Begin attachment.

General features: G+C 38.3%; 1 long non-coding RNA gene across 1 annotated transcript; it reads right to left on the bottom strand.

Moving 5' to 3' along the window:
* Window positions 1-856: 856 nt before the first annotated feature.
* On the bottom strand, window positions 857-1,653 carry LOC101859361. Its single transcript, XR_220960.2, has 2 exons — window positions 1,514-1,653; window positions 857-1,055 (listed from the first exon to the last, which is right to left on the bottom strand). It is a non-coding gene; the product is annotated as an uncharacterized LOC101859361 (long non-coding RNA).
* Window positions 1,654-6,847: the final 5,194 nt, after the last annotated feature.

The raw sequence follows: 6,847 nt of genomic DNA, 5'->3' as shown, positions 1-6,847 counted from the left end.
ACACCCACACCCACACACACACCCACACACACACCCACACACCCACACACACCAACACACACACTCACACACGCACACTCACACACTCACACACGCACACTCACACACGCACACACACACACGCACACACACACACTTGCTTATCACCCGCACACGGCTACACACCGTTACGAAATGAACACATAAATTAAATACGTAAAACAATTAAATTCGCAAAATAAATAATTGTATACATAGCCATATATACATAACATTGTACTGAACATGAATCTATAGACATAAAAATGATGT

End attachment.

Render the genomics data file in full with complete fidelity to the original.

General features: G+C 38.3%; 1 long non-coding RNA gene across 1 annotated transcript; it reads right to left on the bottom strand.

Moving 5' to 3' along the window:
* Window positions 1-856: 856 nt before the first annotated feature.
* On the bottom strand, window positions 857-1,653 carry LOC101859361. Its single transcript, XR_220960.2, has 2 exons — window positions 1,514-1,653; window positions 857-1,055 (listed from the first exon to the last, which is right to left on the bottom strand). It is a non-coding gene; the product is annotated as an uncharacterized LOC101859361 (long non-coding RNA).
* Window positions 1,654-6,847: the final 5,194 nt, after the last annotated feature.

The raw sequence follows: 6,847 nt of genomic DNA, 5'->3' as shown, positions 1-6,847 counted from the left end.
ACACCCACACCCACACACACACCCACACACACACCCACACACCCACACACACCAACACACACACTCACACACGCACACTCACACACTCACACACGCACACTCACACACGCACACACACACACGCACACACACACACTTGCTTATCACCCGCACACGGCTACACACCGTTACGAAATGAACACATAAATTAAATACGTAAAACAATTAAATTCGCAAAATAAATAATTGTATACATAGCCATATATACATAACATTGTACTGAACATGAATCTATAGACATAAAAATGATGT